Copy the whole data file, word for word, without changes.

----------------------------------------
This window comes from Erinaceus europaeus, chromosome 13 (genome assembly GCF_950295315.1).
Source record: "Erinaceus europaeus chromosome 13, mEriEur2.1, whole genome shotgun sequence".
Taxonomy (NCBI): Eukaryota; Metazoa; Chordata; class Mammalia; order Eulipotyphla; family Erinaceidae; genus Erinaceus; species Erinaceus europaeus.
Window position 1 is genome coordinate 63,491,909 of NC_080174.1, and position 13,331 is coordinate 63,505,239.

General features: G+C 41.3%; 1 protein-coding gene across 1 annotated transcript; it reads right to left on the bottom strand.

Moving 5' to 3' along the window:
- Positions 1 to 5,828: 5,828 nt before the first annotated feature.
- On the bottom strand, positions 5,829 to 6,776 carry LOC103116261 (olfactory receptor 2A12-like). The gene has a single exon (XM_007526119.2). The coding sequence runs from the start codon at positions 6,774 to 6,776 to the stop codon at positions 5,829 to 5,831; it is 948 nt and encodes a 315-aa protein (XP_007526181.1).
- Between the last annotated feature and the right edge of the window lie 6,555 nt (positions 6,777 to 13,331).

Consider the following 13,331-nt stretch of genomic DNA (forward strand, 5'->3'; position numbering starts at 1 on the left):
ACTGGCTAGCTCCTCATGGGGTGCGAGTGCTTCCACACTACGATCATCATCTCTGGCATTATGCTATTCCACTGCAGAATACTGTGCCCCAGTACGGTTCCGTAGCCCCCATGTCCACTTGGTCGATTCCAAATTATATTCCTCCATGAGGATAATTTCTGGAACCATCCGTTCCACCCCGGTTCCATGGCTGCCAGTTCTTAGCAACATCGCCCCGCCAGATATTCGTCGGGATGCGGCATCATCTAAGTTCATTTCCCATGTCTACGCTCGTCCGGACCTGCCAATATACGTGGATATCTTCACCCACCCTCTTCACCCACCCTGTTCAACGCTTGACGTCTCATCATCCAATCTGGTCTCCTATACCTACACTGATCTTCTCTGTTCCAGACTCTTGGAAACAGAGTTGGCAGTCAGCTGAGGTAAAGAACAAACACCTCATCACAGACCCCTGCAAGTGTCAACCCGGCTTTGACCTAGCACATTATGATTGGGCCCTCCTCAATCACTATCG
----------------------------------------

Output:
This window comes from Erinaceus europaeus, chromosome 13 (genome assembly GCF_950295315.1).
Source record: "Erinaceus europaeus chromosome 13, mEriEur2.1, whole genome shotgun sequence".
Taxonomy (NCBI): Eukaryota; Metazoa; Chordata; class Mammalia; order Eulipotyphla; family Erinaceidae; genus Erinaceus; species Erinaceus europaeus.
Window position 1 is genome coordinate 63,491,909 of NC_080174.1, and position 13,331 is coordinate 63,505,239.

General features: G+C 41.3%; 1 protein-coding gene across 1 annotated transcript; it reads right to left on the bottom strand.

Moving 5' to 3' along the window:
- Positions 1 to 5,828: 5,828 nt before the first annotated feature.
- On the bottom strand, positions 5,829 to 6,776 carry LOC103116261 (olfactory receptor 2A12-like). The gene has a single exon (XM_007526119.2). The coding sequence runs from the start codon at positions 6,774 to 6,776 to the stop codon at positions 5,829 to 5,831; it is 948 nt and encodes a 315-aa protein (XP_007526181.1).
- Between the last annotated feature and the right edge of the window lie 6,555 nt (positions 6,777 to 13,331).

Consider the following 13,331-nt stretch of genomic DNA (forward strand, 5'->3'; position numbering starts at 1 on the left):
ACTGGCTAGCTCCTCATGGGGTGCGAGTGCTTCCACACTACGATCATCATCTCTGGCATTATGCTATTCCACTGCAGAATACTGTGCCCCAGTACGGTTCCGTAGCCCCCATGTCCACTTGGTCGATTCCAAATTATATTCCTCCATGAGGATAATTTCTGGAACCATCCGTTCCACCCCGGTTCCATGGCTGCCAGTTCTTAGCAACATCGCCCCGCCAGATATTCGTCGGGATGCGGCATCATCTAAGTTCATTTCCCATGTCTACGCTCGTCCGGACCTGCCAATATACGTGGATATCTTCACCCACCCTCTTCACCCACCCTGTTCAACGCTTGACGTCTCATCATCCAATCTGGTCTCCTATACCTACACTGATCTTCTCTGTTCCAGACTCTTGGAAACAGAGTTGGCAGTCAGCTGAGGTAAAGAACAAACACCTCATCACAGACCCCTGCAAGTGTCAACCCGGCTTTGACCTAGCACATTATGATTGGGCCCTCCTCAATCACTATCG